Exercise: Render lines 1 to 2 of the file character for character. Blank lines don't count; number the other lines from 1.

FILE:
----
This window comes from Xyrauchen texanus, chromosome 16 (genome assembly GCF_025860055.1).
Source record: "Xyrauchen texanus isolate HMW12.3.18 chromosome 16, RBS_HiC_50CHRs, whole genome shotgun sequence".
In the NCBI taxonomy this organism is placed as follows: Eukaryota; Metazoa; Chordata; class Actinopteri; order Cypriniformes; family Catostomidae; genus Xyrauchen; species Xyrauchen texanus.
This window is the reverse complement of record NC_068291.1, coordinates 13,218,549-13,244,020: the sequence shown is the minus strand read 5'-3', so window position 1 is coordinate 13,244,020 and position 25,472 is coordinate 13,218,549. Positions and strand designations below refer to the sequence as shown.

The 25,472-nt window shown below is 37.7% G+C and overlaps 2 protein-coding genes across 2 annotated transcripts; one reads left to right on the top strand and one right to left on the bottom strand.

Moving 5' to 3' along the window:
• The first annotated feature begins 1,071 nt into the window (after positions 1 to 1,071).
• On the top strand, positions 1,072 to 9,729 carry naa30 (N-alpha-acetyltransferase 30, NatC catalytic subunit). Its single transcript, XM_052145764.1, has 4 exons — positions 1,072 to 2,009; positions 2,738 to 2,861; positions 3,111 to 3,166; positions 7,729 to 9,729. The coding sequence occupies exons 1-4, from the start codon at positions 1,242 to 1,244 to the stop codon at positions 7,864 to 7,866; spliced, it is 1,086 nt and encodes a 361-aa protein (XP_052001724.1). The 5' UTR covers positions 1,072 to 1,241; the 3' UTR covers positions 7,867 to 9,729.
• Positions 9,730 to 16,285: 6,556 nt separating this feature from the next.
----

This window comes from Xyrauchen texanus, chromosome 16 (genome assembly GCF_025860055.1).
Source record: "Xyrauchen texanus isolate HMW12.3.18 chromosome 16, RBS_HiC_50CHRs, whole genome shotgun sequence".